If you remember from my interview with my Scottish friend, I want to include feminist perspectives from around the world on the blog. I was lucky enough to interview the dynamic Katsu, a wonderful person I met on my study abroad who answered some questions about what feminism means to her and what it means in Poland.
What’s your definition of feminism?
MY definition of feminism might be very idealistic, but what speaks to me is mainly sister_brotherhood (is there any gender-neutral word for it?). It’s all about helping fellow people who need protection from the system, power abusing individuals or governments, maybe their families or society. It’s not only about women. It’s also about kids and men who were ostracized or not treated properly. Feminism fights for everyone who needs some external support or aid and alone wouldn’t be able to live a satisfying, happy and dignified life.
Feminism fights for everyone who needs some external support or aid and alone wouldn’t be able to live a satisfying, happy and dignified life.
Why do you identify as a feminist?
Because I believe in equality. I want everyone to be treated the way they deserve. My beliefs go beyond that, they extend to the fair-trade, animal-cruelty free world and so on.
How are feminists perceived in Poland? Are many people feminists?
These days Poland is troubled by the emergence of very conservative groups of interests which are fueled by a rightist, very Catholic government. Any diversity is met with hatred and alienation, including groups fighting for women’s rights. People often think of feminism as a derogatory term which results in them saying “I’m a feminist BUT” or “I don’t believe in feminism BUT”. The latter one characterizes people saying that they believe pay should be equal etc, yet they don’t want to be associated with the term feminism.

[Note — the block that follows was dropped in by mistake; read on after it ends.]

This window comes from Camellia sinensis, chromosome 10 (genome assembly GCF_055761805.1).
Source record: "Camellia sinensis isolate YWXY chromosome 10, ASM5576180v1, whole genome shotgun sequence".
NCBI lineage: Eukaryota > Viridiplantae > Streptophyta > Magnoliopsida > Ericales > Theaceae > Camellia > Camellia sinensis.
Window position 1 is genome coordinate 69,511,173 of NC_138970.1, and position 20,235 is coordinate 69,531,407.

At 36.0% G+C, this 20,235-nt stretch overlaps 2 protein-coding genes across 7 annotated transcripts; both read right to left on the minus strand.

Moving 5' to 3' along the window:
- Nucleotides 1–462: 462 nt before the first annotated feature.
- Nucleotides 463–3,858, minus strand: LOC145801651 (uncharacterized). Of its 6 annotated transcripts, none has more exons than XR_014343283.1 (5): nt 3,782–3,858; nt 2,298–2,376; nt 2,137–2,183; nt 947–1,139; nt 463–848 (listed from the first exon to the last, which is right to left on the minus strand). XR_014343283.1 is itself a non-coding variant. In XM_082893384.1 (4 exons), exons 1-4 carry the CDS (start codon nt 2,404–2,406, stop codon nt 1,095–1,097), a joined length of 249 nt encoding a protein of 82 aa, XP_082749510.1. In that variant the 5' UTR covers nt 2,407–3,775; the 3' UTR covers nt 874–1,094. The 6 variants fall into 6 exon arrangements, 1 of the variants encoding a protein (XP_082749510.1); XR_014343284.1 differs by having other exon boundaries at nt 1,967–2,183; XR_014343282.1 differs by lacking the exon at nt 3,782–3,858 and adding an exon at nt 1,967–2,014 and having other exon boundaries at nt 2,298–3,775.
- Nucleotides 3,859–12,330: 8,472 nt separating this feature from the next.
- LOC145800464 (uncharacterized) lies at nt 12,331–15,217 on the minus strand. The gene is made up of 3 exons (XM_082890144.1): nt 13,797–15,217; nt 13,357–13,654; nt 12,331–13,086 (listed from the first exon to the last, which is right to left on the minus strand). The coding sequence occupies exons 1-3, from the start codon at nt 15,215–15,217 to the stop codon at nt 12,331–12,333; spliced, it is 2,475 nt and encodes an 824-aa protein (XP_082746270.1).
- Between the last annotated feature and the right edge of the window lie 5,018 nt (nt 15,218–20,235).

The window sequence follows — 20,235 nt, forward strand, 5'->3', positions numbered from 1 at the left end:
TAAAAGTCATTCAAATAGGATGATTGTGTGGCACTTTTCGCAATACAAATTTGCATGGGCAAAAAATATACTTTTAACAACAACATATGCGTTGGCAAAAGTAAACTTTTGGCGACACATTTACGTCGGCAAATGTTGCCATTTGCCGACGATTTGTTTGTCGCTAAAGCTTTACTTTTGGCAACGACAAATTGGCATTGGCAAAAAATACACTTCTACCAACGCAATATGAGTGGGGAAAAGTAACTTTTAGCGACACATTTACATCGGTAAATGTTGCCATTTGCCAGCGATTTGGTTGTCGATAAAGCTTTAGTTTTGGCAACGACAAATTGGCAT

People often think of feminism as a derogatory term which results in them saying “I’m a feminist BUT” or “I don’t believe in feminism BUT”.
What issues are particularly salient for feminists in Poland?
Definitely access to the day-after-pill and abortion laws. As of lately the government, which is supported by far-right groups and the Polish Catholic church, is actively trying to rule it illegal which would be unconstitutional, while the access to the day-after pill was changed from non-prescribed to prescribed. It became a salient problem since on top of the access many doctors decided to sign the so-called “Conscience protection” act which means they won’t prescribe the day-after pill or help women get an abortion no matter the circumstances ( as of today abortion is legal under three circumstances – pregnancy is the result of rape, the mother’s life is endangered or the fetus is heavily sick and won’t survive outside of the womb).
What sort of changes do you want to see in Poland that feminism can help with?
I wish feminism stopped being perceived as an anarchist and harmful movement to help protect women’s rights in my country. Save the innocent from home abuse, enable young women to make a decision that will have an influence on their whole life knowing all options, etc.
Have you been involved in any global movements?
I have been signing petitions, sending letters and participating in different rallies.
Are you aware of the prevalence of femicide? Do you perceive it as an issue in Poland?
I am. I am aware of severeness of femicide in different countries, and while not so common and scary as elsewhere, Poland is also troubled by it in my opinion.
Is there anything you think the world could benefit from learning from Poland or Poland’s feminism?
Don’t let old men in togas dictate your life. Don’t let ancient rules dictate how you live today. Everything changes and evolves and so should we.
Special thanks to the wonderful Katsu for the interview! For more information on the Black Protests and the restrictions on abortion in Poland, check out this article.
[Featured image from Wikimedia; public domain]